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The mineralogy of basalt is characterized by a preponderance of calcic plagioclase feldspar and pyroxene. Accessory minerals present in relatively minor amounts include iron oxides and iron-titanium oxides, such as magnetite, ulvospinel, and ilmenite.

Because of the presence of such oxide minerals, basalt can acquire strong magnetic signatures as it cools, and paleomagnetic studies have made extensive use of basalt.

) and less than 10% feldspathoid by volume, and where at least 65% of the rock is feldspar in the form of plagioclase.

It is the most common volcanic rock type on Earth, being a key component of oceanic crust as well as the principal volcanic rock in many mid-oceanic islands, including Iceland, the Faroe Islands, Réunion and the islands of Hawaii.

Basalt with a vesicular texture is called vesicular basalt, when the bulk of the rock is mostly solid; when the vesicles are over half the volume of a specimen, it is called scoria.

This texture forms when dissolved gases come out of solution and form bubbles as the magma decompresses as it reaches the surface, yet are trapped as the erupted lava hardens before the gases can escape.

The term basalt is at times applied to shallow intrusive rocks with a composition typical of basalt, but rocks of this composition with a phaneritic (coarser) groundmass are generally referred to as diabase (also called dolerite) or, when more coarse-grained (crystals over 2 mm across), as gabbro.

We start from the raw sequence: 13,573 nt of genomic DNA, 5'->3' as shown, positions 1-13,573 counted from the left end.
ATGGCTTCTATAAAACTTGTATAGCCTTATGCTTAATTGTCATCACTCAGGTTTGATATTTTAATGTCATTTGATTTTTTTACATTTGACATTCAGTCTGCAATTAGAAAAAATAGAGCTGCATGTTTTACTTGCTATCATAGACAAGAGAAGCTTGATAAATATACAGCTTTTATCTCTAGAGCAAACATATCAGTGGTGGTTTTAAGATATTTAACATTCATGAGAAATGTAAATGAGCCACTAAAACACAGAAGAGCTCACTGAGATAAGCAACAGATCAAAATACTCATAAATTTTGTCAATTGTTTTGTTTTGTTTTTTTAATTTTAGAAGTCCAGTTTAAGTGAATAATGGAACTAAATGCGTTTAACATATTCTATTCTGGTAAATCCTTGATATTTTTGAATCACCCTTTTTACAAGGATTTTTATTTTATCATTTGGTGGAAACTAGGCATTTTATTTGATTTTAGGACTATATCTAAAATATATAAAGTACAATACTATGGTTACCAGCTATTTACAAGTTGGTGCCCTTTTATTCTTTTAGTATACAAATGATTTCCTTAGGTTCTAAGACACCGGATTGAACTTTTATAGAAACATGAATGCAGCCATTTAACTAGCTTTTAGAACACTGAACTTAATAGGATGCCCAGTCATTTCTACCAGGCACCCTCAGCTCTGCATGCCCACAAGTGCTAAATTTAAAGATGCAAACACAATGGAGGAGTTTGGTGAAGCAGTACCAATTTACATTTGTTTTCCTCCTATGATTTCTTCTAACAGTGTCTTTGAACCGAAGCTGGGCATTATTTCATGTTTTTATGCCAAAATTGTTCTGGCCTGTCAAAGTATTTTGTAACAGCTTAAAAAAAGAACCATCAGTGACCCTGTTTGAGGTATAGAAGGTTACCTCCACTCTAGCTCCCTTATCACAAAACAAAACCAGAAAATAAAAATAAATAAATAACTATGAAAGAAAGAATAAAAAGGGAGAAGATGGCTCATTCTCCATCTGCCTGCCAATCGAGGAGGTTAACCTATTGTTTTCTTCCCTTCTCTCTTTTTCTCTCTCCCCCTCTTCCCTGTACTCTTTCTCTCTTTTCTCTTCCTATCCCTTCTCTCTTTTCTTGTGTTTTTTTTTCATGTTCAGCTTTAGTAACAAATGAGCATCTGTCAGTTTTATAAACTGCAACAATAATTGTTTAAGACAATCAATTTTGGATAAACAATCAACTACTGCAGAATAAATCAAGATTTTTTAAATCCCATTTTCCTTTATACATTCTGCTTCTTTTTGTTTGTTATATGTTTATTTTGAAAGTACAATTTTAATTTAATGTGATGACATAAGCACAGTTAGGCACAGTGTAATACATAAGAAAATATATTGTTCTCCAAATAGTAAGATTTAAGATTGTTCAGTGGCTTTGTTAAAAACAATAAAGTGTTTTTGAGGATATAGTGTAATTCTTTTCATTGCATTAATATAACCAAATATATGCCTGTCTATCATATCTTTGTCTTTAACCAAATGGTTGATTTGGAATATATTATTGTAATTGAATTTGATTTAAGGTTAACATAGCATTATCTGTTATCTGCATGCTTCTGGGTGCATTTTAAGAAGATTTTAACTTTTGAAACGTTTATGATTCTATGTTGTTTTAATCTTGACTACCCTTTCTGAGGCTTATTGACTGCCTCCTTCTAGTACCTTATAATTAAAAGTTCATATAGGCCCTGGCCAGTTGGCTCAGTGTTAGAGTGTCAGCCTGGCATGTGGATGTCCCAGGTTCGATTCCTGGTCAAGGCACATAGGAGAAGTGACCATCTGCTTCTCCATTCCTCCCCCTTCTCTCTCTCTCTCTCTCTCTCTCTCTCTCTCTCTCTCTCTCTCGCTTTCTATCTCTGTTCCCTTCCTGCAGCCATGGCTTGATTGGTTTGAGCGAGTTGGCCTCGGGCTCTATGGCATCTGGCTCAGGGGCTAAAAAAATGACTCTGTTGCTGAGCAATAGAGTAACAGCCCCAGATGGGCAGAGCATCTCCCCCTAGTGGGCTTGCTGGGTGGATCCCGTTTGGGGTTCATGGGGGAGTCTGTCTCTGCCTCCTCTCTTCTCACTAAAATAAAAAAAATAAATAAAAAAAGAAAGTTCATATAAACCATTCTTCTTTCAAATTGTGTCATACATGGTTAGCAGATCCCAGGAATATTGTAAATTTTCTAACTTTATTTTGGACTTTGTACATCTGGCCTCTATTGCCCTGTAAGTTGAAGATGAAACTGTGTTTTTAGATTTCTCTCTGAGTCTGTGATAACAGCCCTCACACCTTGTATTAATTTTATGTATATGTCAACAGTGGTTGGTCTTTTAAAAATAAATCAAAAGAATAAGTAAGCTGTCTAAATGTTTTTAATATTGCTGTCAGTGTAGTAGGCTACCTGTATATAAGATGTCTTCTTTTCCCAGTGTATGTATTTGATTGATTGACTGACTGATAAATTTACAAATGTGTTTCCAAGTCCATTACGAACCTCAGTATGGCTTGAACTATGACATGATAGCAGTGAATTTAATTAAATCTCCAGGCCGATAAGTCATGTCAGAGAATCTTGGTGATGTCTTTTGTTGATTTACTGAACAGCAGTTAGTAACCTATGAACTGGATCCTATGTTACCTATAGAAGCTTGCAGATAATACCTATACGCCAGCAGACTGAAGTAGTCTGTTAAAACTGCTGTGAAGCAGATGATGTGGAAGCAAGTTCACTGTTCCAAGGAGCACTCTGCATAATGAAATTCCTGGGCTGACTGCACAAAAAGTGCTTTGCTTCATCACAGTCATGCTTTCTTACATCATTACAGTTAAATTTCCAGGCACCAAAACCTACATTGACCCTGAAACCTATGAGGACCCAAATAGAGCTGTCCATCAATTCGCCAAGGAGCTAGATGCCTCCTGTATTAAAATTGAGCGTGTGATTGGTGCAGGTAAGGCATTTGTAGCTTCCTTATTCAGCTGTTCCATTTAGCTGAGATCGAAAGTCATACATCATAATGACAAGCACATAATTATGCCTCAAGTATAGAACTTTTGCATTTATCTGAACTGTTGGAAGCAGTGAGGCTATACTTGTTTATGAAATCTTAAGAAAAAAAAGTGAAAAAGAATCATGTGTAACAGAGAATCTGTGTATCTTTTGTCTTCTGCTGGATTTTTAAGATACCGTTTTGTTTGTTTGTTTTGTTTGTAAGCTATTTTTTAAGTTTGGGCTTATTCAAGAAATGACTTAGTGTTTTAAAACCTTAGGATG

Note white plagioclase "microlites" in cross-polarized light picture, surrounded by very fine grained volcanic glass.

The majority of tholeiitic basalts are formed at approximately 50–100 km depth within the mantle.

Many alkali basalts may be formed at greater depths, perhaps as deep as 150–200 km. The abundances of the lanthanide or rare-earth elements (REE) can be a useful diagnostic tool to help explain the history of mineral crystallisation as the melt cooled.

Mid-ocean ridge basalts (MORB) and their intrusive equivalents, gabbros, are the characteristic igneous rocks formed at mid-ocean ridges.

They are tholeiitic basalts particularly low in total alkalis and in incompatible trace elements, and they have relatively flat rare earth element (REE) patterns normalized to mantle or chondrite values.

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The modern petrological term basalt describing a particular composition of lava-derived rock originates from its use by Georgius Agricola in 1556 in his famous work of mining and mineralogy De re metallica, libri XII.